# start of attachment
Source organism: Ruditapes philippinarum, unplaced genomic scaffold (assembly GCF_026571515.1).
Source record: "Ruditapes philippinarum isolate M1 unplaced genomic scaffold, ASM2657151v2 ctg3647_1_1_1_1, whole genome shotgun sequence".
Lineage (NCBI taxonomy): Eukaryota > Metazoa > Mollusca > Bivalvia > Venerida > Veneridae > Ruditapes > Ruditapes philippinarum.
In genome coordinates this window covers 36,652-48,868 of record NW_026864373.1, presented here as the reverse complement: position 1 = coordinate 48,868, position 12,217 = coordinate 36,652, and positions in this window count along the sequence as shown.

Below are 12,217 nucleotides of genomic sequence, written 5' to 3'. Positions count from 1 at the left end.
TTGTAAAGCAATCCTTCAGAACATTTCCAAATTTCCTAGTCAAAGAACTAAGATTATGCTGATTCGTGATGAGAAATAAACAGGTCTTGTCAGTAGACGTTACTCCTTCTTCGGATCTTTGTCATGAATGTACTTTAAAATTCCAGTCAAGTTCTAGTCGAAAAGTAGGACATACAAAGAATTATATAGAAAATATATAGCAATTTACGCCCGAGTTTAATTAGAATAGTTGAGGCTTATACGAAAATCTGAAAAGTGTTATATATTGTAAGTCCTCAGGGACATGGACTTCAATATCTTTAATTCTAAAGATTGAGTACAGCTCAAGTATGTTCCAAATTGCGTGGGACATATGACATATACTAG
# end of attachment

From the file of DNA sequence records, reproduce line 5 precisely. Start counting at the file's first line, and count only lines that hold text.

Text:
Below are 12,217 nucleotides of genomic sequence, written 5' to 3'. Positions count from 1 at the left end.